Recent Posts


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New Updates to National Juvenile Court Data Archive

The National Juvenile Court Data Archive has been updated. The archive, hosted by National Center for Juvenile Justice, contains juvenile court data from across the country that is used to inform juvenile justice research and policymaking. New resources include an [...]



Improving Outcomes for Court-Involved Youth with Co-Occurring Disorders

This webinar provides an overview of three briefs that were recently published by National Center for Mental Health and Juvenile Justice and the National Council of Juvenile and Family Court Judges on the treatment of co-occurring mental health and substance use disorders among youth.


School Discipline Webinar for School Administrators, Educators, and Staff

This webinar reviews a groundbreaking report released by the CSG Justice Center in June 2014, which provides 60 bipartisan field-driven policy and practice recommendations to provide students with safe, productive learning environments; effectively respond to students’ behavioral health needs; limit [...]


Not Measuring Up

Not Measuring Up

This report from the Lawyers’ Committee for Civil Rights and Economic Justice analyzes Massachusetts’ most recent school discipline data and finds that students of color, students with disabilities, and charter school students in Massachusetts are disproportionately likely to be suspended, particularly for minor misbehavior.

School Safety Special Feature

School Safety Special Feature

The National Criminal Justice Reference Service has compiled resources on topics associated with school safety for youth, including topics on bullying, violence, and school safety training. In addition, it provides information on the National Institute of Justice’s Comprehensive School Safety Initiative, which aims to produce information on evidence-based practices for keeping schools safe.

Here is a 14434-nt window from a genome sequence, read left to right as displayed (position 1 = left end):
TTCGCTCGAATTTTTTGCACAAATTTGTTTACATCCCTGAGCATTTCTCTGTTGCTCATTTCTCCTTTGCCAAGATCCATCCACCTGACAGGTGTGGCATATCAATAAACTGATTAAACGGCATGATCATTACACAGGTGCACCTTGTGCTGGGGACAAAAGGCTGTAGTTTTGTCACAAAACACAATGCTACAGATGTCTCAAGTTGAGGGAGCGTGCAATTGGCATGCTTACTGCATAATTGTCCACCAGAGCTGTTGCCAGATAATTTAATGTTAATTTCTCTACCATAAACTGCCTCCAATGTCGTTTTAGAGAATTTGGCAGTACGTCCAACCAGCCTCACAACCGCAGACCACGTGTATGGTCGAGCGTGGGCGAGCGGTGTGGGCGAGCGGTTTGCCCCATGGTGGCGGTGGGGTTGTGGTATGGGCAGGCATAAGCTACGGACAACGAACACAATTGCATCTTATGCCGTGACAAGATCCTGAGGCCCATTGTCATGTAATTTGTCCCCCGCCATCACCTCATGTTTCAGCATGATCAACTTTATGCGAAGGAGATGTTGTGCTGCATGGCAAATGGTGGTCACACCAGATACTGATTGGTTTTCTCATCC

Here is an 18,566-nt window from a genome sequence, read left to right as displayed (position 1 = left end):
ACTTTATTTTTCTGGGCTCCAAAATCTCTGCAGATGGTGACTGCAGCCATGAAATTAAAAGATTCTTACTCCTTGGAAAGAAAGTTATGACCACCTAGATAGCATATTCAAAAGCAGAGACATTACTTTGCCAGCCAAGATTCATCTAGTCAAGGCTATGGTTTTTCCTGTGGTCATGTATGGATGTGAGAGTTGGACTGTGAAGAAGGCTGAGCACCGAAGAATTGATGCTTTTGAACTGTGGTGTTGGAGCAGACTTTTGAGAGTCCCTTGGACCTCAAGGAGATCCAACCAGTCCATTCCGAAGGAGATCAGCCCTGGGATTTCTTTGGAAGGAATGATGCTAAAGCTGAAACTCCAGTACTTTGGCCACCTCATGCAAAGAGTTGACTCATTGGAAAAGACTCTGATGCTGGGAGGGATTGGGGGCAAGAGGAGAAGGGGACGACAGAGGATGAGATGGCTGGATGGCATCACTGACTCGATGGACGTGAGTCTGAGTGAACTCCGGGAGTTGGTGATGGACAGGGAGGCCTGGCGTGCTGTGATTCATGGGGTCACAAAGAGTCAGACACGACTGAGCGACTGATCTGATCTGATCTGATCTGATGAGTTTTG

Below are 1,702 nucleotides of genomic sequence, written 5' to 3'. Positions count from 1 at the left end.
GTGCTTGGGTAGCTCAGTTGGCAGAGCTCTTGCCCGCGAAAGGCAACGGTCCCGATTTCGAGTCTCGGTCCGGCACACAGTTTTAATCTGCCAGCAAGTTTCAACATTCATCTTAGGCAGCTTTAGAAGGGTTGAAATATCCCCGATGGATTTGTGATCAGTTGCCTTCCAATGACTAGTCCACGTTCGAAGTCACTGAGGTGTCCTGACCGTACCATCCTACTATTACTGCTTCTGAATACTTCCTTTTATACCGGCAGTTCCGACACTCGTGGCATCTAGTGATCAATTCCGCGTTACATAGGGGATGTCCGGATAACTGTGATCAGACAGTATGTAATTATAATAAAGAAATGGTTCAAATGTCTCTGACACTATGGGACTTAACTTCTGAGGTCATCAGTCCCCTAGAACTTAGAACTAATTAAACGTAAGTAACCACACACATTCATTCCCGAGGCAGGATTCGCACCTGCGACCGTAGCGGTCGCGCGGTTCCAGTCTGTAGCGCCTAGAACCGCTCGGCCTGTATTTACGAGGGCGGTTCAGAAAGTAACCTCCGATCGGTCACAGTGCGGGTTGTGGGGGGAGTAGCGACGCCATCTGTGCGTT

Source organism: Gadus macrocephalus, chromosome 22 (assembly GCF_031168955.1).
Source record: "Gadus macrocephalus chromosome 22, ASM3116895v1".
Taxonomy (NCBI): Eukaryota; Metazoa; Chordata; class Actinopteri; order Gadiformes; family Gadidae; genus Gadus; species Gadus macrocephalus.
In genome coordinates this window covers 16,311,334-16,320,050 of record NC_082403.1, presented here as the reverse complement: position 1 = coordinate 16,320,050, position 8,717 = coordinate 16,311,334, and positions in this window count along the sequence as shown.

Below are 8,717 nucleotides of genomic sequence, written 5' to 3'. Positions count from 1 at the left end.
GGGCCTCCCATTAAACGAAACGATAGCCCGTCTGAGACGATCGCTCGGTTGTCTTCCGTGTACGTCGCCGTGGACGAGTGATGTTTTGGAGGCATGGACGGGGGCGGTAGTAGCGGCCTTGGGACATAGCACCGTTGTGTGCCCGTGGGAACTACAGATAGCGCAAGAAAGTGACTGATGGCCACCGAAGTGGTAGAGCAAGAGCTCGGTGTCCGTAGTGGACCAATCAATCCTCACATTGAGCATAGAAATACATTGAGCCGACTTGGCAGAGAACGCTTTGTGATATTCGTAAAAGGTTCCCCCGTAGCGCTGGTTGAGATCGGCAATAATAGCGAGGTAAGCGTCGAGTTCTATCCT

Dignity in Schools

Accountability Guidelines on School Pushout and Charter Schools

The guidelines from the Dignity in Schools Campaign encourage all schools that receive public funding to implement best practices that will help dismantle the school-to-prison pipeline through inclusive and positive school discipline practices.

National Center for Mental Health and Juvenile Justice

Collaborative for Change Resource Package

This resource package from the Mental Health and Juvenile Justice Collaborative for Change provides information on the prevalence, identification, and treatment of co-occurring disorders among youth involved with the juvenile justice system.

Recent headlines

Engaging At-Risk Youth in Youth Development Programs – Part 2

As discussed in Part 1 of this series, at-risk youth are often the ones who can benefit most from youth development programs like 4-H. At-risk youth can include an array of youth in different situations, including disenfranchised youth, youth out of school, youth at risk of dropping out school, youth involved in the juvenile justice system, runaway youth and homeless youth.

How Strict Is Too Strict?

Over the past two decades, hundreds of elementary and middle schools across the country have embraced an uncompromisingly stern approach to educating low-income students of color.

Charter Schools Suspend More than Traditional Schools

Boston charter schools are far more likely than traditional school systems to suspend students, usually for minor infractions such as violating dress codes or being disrespectful, a high-risk disciplinary action that could cause students to disengage from their classes, according to a report released Tuesday.

City Schools’ Suspensions Challenged

A new report examining student conduct and discipline shows that suspensions continue to be alarmingly high in the Rochester City School District in New York State.

Conflicts and In-School Suspensions Drop Sharply at Middle School During Second Year of “Restorative Discipline” Initiative

Truancy, bullying, and other conflicts among students are down and in-school suspensions have declined 75 percent at a San Antonio middle school two years after University of Texas at Austin researchers helped implement “restorative discipline” as an alternative to “zero tolerance” policies, according to second-year findings involving a three-year initiative.